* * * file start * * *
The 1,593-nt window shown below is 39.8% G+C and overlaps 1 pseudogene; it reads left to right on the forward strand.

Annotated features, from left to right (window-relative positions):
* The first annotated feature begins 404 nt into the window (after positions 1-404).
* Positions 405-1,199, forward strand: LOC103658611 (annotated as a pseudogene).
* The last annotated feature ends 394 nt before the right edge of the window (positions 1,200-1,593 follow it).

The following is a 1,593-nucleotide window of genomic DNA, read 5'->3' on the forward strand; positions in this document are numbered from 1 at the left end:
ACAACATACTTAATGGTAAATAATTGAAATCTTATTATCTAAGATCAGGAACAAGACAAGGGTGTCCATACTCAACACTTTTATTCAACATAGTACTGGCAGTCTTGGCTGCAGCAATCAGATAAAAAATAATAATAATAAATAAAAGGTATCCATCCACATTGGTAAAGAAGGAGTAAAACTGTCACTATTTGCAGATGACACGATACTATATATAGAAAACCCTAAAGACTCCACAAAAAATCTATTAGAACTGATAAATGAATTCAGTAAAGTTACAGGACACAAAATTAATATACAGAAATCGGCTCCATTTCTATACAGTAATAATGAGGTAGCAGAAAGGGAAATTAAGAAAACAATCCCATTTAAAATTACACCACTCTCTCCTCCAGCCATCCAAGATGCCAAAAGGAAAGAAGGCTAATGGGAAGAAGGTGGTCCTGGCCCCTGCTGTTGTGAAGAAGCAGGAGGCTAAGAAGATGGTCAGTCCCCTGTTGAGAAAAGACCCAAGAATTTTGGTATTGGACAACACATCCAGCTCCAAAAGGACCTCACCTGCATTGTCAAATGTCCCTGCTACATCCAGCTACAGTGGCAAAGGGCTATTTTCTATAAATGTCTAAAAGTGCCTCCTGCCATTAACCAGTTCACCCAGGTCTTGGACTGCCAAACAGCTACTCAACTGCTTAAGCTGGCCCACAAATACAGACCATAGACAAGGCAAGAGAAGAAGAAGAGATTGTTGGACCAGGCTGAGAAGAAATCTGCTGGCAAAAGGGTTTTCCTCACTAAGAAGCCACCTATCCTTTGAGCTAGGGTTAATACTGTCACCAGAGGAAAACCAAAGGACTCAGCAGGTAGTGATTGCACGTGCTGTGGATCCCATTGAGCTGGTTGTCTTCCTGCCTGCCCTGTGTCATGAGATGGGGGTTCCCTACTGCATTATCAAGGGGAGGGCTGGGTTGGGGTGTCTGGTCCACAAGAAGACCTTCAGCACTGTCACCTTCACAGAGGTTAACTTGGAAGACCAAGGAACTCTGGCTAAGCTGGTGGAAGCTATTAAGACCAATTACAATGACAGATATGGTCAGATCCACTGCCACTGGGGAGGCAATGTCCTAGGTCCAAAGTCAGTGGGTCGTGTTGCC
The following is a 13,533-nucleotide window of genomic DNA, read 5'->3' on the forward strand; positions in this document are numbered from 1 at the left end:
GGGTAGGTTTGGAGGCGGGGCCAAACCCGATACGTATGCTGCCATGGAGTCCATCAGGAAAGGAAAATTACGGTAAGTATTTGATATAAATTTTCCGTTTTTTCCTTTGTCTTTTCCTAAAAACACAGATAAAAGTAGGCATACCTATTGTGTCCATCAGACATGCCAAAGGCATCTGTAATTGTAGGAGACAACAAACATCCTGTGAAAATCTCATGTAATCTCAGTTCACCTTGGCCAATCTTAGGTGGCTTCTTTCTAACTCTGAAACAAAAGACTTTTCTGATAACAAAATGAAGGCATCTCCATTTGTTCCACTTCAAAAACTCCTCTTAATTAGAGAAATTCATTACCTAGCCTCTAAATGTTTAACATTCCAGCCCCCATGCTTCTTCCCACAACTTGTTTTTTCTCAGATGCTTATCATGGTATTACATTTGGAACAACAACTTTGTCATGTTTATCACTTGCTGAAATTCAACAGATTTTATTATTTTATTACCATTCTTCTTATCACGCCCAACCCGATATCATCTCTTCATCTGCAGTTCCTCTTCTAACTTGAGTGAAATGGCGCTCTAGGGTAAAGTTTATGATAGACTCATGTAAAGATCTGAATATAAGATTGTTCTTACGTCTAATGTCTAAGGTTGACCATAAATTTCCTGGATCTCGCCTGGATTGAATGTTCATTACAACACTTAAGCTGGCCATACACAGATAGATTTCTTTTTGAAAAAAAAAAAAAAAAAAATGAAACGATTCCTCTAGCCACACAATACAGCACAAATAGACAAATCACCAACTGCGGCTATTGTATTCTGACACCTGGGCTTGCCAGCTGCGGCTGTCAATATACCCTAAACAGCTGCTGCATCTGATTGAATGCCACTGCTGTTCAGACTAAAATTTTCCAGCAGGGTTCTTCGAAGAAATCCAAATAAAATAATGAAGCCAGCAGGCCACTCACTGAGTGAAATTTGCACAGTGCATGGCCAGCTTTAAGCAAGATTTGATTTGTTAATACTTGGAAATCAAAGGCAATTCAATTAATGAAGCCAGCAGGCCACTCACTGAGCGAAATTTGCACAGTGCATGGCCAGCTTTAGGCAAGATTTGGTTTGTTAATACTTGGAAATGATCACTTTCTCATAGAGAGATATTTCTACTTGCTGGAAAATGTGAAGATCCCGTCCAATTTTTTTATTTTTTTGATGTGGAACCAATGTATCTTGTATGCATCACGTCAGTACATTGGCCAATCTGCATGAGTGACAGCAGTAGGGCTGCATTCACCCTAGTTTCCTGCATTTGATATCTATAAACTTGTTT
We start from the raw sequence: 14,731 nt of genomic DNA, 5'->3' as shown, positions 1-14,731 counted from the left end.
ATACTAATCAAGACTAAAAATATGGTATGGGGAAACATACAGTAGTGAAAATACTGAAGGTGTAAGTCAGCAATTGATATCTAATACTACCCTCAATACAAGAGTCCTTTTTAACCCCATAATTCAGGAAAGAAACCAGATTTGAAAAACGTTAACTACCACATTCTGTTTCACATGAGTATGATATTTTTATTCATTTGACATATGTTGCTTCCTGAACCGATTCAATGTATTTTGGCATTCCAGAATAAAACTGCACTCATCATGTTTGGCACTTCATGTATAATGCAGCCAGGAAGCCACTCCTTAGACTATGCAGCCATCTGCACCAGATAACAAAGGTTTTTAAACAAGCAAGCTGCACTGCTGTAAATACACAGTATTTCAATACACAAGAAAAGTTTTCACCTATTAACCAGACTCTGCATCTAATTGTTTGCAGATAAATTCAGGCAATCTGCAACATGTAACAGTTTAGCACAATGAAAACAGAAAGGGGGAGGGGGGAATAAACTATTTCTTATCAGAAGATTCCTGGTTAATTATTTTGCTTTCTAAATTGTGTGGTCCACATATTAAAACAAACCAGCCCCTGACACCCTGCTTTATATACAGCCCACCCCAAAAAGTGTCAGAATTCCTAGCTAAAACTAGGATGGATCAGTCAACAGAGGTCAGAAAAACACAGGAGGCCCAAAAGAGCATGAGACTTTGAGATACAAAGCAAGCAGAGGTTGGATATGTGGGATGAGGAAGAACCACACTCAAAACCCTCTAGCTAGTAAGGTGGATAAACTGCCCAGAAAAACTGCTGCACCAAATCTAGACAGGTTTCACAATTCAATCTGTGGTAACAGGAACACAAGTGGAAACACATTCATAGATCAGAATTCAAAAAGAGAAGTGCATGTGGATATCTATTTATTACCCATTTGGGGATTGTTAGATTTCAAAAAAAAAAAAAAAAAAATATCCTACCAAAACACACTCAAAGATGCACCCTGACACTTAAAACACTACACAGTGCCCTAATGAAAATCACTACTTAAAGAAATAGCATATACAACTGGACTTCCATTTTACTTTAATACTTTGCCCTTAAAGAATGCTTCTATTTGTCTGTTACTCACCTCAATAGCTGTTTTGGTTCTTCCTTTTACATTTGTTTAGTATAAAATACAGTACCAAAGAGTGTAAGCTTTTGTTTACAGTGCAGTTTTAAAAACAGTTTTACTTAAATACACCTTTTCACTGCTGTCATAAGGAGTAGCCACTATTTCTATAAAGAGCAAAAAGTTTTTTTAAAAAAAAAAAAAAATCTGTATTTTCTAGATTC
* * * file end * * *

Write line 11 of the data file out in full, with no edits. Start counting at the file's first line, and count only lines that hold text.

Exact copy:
ATACTAATCAAGACTAAAAATATGGTATGGGGAAACATACAGTAGTGAAAATACTGAAGGTGTAAGTCAGCAATTGATATCTAATACTACCCTCAATACAAGAGTCCTTTTTAACCCCATAATTCAGGAAAGAAACCAGATTTGAAAAACGTTAACTACCACATTCTGTTTCACATGAGTATGATATTTTTATTCATTTGACATATGTTGCTTCCTGAACCGATTCAATGTATTTTGGCATTCCAGAATAAAACTGCACTCATCATGTTTGGCACTTCATGTATAATGCAGCCAGGAAGCCACTCCTTAGACTATGCAGCCATCTGCACCAGATAACAAAGGTTTTTAAACAAGCAAGCTGCACTGCTGTAAATACACAGTATTTCAATACACAAGAAAAGTTTTCACCTATTAACCAGACTCTGCATCTAATTGTTTGCAGATAAATTCAGGCAATCTGCAACATGTAACAGTTTAGCACAATGAAAACAGAAAGGGGGAGGGGGGAATAAACTATTTCTTATCAGAAGATTCCTGGTTAATTATTTTGCTTTCTAAATTGTGTGGTCCACATATTAAAACAAACCAGCCCCTGACACCCTGCTTTATATACAGCCCACCCCAAAAAGTGTCAGAATTCCTAGCTAAAACTAGGATGGATCAGTCAACAGAGGTCAGAAAAACACAGGAGGCCCAAAAGAGCATGAGACTTTGAGATACAAAGCAAGCAGAGGTTGGATATGTGGGATGAGGAAGAACCACACTCAAAACCCTCTAGCTAGTAAGGTGGATAAACTGCCCAGAAAAACTGCTGCACCAAATCTAGACAGGTTTCACAATTCAATCTGTGGTAACAGGAACACAAGTGGAAACACATTCATAGATCAGAATTCAAAAAGAGAAGTGCATGTGGATATCTATTTATTACCCATTTGGGGATTGTTAGATTTCAAAAAAAAAAAAAAAAAAATATCCTACCAAAACACACTCAAAGATGCACCCTGACACTTAAAACACTACACAGTGCCCTAATGAAAATCACTACTTAAAGAAATAGCATATACAACTGGACTTCCATTTTACTTTAATACTTTGCCCTTAAAGAATGCTTCTATTTGTCTGTTACTCACCTCAATAGCTGTTTTGGTTCTTCCTTTTACATTTGTTTAGTATAAAATACAGTACCAAAGAGTGTAAGCTTTTGTTTACAGTGCAGTTTTAAAAACAGTTTTACTTAAATACACCTTTTCACTGCTGTCATAAGGAGTAGCCACTATTTCTATAAAGAGCAAAAAGTTTTTTTAAAAAAAAAAAAAAATCTGTATTTTCTAGATTC